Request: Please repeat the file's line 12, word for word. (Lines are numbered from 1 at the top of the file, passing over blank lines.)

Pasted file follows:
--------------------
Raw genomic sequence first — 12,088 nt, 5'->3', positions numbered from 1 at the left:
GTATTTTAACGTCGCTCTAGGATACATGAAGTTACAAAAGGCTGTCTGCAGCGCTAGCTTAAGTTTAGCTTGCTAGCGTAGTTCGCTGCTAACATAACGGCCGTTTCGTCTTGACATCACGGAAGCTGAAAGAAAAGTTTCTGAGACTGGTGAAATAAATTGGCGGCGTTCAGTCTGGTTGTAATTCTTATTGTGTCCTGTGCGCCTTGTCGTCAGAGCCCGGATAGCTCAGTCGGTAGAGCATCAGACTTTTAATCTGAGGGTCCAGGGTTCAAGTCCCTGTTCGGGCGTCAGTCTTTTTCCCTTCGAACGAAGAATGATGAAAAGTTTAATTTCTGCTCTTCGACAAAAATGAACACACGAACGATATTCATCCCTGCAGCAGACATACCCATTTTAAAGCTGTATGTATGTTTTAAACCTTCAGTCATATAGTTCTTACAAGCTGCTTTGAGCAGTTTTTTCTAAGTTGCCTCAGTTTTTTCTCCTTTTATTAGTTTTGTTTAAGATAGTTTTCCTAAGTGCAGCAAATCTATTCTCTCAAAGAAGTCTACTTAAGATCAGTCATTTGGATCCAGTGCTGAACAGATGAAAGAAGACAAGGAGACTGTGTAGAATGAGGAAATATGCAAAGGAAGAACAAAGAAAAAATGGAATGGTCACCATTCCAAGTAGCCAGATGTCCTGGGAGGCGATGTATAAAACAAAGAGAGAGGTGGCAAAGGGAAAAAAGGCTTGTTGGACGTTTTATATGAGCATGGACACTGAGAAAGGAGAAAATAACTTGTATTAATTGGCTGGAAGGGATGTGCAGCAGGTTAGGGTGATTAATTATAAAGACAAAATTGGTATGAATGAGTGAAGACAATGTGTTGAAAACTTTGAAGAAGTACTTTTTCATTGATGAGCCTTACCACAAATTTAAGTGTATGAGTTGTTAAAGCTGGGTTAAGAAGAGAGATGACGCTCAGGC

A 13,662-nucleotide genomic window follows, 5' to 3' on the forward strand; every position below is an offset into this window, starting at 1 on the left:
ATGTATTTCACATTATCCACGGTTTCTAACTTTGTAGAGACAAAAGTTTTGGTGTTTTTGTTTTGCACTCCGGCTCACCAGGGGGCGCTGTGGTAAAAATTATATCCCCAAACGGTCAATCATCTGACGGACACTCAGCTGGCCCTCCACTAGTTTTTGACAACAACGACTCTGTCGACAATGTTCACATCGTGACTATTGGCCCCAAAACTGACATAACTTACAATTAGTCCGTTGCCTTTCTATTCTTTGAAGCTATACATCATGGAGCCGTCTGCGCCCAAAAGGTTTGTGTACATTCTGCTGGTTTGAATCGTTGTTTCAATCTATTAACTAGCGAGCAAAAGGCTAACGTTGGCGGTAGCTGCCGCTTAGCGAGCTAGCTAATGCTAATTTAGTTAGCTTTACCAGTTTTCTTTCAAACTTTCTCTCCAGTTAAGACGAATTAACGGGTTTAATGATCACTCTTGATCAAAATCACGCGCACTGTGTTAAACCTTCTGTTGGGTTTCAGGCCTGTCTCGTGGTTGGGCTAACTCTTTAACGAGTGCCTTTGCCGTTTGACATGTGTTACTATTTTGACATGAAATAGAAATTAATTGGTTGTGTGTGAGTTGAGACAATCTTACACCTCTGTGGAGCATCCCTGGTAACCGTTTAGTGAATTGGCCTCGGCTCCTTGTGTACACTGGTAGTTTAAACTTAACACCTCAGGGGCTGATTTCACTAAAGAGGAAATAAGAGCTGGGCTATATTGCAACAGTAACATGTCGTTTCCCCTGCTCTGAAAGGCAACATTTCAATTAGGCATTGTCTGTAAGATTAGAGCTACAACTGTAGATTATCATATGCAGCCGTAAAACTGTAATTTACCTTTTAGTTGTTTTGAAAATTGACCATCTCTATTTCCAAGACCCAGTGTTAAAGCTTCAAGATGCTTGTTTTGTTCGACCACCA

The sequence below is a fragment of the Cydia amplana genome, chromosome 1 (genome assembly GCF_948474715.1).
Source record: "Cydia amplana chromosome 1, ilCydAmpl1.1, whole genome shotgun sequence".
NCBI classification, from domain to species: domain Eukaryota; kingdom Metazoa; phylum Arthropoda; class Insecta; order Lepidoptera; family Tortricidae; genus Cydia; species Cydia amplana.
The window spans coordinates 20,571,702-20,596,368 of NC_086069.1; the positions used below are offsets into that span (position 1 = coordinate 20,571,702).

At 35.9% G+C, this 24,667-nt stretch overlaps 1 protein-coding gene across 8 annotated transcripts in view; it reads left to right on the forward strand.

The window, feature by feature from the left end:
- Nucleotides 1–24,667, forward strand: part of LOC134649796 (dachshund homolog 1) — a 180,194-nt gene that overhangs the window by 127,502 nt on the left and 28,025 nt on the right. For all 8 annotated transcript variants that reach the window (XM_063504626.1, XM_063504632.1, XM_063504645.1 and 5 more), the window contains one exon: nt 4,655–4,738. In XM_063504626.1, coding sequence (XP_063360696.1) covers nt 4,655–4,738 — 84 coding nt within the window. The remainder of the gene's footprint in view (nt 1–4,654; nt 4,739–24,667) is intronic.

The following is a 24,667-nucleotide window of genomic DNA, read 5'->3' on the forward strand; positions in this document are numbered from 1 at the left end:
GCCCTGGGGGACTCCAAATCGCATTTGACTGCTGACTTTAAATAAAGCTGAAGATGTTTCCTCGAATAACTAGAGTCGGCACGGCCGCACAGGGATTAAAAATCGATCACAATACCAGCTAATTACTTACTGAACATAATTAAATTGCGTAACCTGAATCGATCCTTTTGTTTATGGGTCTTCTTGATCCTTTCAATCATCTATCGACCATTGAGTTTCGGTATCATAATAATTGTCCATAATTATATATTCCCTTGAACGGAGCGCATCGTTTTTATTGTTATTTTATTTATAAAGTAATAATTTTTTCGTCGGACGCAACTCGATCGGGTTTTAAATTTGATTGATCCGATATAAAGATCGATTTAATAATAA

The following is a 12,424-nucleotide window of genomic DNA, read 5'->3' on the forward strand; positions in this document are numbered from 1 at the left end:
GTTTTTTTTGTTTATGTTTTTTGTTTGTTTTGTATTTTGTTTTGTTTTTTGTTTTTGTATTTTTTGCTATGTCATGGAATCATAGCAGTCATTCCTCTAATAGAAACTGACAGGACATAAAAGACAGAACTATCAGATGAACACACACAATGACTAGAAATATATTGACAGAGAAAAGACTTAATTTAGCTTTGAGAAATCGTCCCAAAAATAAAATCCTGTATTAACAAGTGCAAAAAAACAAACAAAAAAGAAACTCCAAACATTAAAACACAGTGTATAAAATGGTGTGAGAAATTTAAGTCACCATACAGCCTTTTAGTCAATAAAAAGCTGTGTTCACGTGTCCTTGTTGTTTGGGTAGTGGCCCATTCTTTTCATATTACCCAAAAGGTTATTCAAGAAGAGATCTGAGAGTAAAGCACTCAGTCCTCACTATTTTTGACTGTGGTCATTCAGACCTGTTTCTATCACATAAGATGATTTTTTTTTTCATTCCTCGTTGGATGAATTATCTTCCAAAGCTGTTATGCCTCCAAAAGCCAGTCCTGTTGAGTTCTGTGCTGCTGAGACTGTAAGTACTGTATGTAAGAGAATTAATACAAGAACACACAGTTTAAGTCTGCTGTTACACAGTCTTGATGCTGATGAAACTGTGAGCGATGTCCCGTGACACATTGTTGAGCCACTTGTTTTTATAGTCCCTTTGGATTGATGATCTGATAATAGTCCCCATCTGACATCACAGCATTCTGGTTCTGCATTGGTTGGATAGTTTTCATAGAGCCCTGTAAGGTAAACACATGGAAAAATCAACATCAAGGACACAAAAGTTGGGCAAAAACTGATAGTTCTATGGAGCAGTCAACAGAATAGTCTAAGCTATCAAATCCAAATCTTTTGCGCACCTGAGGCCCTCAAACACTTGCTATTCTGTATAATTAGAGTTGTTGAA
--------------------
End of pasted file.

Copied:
The following is a 24,667-nucleotide window of genomic DNA, read 5'->3' on the forward strand; positions in this document are numbered from 1 at the left end: